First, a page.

KHARTOUM (Reuters) – Many shops and business stayed closed and troops watched the streets of Sudan’s capital Khartoum on Tuesday, the third day of a civil disobedience campaign called by the opposition to push military rulers to hand over power to civilians.
The campaign follows a crackdown by security forces which killed dozens of people and the collapse of talks between the military and the opposition which had been aimed at bringing civilian rule to Sudan after the overthrow of the authoritarian president Omar al-Bashir in April.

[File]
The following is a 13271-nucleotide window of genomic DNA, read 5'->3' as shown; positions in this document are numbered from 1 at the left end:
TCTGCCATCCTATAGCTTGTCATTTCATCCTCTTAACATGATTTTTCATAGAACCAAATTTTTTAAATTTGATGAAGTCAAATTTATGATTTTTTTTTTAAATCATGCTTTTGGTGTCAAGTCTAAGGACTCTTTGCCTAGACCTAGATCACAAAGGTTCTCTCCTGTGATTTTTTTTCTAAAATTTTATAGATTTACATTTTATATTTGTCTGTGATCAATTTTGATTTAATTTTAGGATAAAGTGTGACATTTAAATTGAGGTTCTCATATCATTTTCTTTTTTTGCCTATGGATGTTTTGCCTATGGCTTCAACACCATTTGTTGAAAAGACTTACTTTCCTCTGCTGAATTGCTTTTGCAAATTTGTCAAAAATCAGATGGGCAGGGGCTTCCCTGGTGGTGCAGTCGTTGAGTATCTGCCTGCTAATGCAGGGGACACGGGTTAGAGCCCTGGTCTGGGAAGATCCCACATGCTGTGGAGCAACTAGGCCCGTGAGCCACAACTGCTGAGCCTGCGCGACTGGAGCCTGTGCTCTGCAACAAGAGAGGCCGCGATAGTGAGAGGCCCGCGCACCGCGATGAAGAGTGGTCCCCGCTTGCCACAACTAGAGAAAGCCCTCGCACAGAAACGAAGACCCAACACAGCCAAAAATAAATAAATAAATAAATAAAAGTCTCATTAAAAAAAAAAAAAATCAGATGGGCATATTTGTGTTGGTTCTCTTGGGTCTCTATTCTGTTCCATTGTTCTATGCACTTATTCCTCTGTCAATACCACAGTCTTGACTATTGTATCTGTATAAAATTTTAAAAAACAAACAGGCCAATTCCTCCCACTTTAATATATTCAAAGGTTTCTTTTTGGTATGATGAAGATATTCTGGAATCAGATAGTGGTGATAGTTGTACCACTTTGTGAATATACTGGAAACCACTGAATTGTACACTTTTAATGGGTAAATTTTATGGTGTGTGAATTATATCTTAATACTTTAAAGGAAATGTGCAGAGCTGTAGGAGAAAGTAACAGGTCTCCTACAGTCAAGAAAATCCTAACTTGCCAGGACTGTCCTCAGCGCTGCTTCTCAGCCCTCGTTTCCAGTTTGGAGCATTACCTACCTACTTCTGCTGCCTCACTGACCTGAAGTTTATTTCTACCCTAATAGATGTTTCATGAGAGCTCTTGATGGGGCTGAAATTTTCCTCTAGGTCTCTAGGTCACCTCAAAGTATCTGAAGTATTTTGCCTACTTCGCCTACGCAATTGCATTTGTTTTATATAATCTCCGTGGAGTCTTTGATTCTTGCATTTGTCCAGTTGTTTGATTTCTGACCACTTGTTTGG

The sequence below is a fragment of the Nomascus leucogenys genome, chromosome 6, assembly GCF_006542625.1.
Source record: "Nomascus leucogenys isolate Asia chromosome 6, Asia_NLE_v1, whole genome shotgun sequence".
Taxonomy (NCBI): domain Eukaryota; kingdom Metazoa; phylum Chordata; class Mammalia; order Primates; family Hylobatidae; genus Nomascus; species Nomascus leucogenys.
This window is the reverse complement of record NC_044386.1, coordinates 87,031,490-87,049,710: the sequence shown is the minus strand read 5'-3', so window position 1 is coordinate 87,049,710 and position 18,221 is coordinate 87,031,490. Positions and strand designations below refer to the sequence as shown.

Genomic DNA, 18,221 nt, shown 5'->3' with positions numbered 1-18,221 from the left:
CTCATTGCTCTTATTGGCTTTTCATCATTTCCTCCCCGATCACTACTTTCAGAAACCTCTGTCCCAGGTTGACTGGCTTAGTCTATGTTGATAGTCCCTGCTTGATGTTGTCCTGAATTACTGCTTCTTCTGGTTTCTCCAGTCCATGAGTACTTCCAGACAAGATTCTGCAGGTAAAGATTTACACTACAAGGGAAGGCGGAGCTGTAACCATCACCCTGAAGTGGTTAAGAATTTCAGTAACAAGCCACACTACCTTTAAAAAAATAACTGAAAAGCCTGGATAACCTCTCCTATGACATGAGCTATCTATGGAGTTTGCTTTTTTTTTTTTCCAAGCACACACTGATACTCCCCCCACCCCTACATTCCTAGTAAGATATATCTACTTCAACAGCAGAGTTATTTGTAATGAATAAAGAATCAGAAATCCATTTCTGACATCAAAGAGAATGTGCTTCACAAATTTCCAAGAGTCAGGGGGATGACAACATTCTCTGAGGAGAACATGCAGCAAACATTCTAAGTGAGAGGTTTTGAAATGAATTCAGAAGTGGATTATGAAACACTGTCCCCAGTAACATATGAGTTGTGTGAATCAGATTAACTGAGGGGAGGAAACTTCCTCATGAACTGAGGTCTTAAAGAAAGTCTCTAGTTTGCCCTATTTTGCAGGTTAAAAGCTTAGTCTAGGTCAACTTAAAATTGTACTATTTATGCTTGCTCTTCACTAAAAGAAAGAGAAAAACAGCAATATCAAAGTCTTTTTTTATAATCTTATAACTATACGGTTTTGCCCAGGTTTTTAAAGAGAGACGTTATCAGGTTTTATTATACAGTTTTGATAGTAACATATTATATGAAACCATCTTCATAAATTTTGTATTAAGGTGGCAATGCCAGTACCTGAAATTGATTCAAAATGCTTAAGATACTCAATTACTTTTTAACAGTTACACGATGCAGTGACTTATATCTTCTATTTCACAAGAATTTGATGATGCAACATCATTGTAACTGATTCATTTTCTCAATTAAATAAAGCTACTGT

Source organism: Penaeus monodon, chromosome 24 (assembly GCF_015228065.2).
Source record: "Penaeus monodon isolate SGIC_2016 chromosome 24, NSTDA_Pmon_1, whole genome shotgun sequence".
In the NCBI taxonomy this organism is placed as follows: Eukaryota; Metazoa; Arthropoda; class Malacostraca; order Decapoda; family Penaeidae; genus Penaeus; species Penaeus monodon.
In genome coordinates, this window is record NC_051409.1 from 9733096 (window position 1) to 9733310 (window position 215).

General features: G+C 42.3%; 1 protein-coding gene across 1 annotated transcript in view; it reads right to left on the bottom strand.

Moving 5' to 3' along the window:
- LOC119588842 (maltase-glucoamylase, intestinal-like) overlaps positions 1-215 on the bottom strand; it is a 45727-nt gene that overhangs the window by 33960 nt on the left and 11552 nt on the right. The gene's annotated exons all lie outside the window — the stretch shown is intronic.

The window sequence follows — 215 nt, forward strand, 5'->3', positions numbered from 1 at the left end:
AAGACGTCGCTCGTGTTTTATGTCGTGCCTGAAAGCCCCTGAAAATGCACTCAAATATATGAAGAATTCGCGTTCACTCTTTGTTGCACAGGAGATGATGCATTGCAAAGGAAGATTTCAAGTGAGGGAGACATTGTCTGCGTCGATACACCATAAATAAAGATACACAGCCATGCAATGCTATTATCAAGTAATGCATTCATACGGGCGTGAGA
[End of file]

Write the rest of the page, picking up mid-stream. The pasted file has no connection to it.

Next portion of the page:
The bloodshed has prompted concern from world powers, including the United States, which announced on Monday it was sending its senior diplomat for Africa, Tibor Nagy, to Sudan this week to push for the resumption of talks on a transition.
Ethiopian Prime Minister Abiy Ahmed visited Sudan on a mediation mission last week and opposition sources said he proposed a 15-member transitional council comprising eight civilians and seven military officers with a rotating presidency.
A leader of the Declaration of Freedom and Change Forces (DFCF) said on Monday night that the alliance had decided to nominate eight members to the council and to name Abdullah Hamdouk, a former executive secretary of the United Nations Economic Commission for Africa, as new prime minister.
A source said the announcement was due to be made officially on Tuesday. The military council had made no comment on the report.